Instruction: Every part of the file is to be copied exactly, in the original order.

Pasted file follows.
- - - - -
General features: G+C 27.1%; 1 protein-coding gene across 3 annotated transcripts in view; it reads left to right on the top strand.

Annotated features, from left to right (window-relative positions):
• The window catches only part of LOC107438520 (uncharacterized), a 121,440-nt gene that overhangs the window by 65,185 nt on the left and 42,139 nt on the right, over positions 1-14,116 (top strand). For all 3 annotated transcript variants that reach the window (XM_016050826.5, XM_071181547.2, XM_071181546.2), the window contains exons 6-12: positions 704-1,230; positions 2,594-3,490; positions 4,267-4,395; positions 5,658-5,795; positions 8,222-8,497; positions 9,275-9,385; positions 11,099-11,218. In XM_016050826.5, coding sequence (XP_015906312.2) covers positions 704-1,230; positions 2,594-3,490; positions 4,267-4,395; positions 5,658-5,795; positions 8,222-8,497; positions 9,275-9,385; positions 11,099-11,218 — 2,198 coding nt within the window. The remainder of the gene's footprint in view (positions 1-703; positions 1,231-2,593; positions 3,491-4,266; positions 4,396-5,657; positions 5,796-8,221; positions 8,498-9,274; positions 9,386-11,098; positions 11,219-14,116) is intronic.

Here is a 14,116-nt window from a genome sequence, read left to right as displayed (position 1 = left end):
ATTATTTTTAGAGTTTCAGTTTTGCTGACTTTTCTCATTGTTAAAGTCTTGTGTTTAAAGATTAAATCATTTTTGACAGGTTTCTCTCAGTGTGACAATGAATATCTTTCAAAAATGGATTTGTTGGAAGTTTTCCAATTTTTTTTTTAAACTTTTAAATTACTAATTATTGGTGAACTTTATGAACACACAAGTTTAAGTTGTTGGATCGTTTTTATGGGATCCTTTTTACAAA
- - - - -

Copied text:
General features: G+C 27.1%; 1 protein-coding gene across 3 annotated transcripts in view; it reads left to right on the top strand.

Annotated features, from left to right (window-relative positions):
• The window catches only part of LOC107438520 (uncharacterized), a 121,440-nt gene that overhangs the window by 65,185 nt on the left and 42,139 nt on the right, over positions 1-14,116 (top strand). For all 3 annotated transcript variants that reach the window (XM_016050826.5, XM_071181547.2, XM_071181546.2), the window contains exons 6-12: positions 704-1,230; positions 2,594-3,490; positions 4,267-4,395; positions 5,658-5,795; positions 8,222-8,497; positions 9,275-9,385; positions 11,099-11,218. In XM_016050826.5, coding sequence (XP_015906312.2) covers positions 704-1,230; positions 2,594-3,490; positions 4,267-4,395; positions 5,658-5,795; positions 8,222-8,497; positions 9,275-9,385; positions 11,099-11,218 — 2,198 coding nt within the window. The remainder of the gene's footprint in view (positions 1-703; positions 1,231-2,593; positions 3,491-4,266; positions 4,396-5,657; positions 5,796-8,221; positions 8,498-9,274; positions 9,386-11,098; positions 11,219-14,116) is intronic.

Here is a 14,116-nt window from a genome sequence, read left to right as displayed (position 1 = left end):
ATTATTTTTAGAGTTTCAGTTTTGCTGACTTTTCTCATTGTTAAAGTCTTGTGTTTAAAGATTAAATCATTTTTGACAGGTTTCTCTCAGTGTGACAATGAATATCTTTCAAAAATGGATTTGTTGGAAGTTTTCCAATTTTTTTTTTAAACTTTTAAATTACTAATTATTGGTGAACTTTATGAACACACAAGTTTAAGTTGTTGGATCGTTTTTATGGGATCCTTTTTACAAA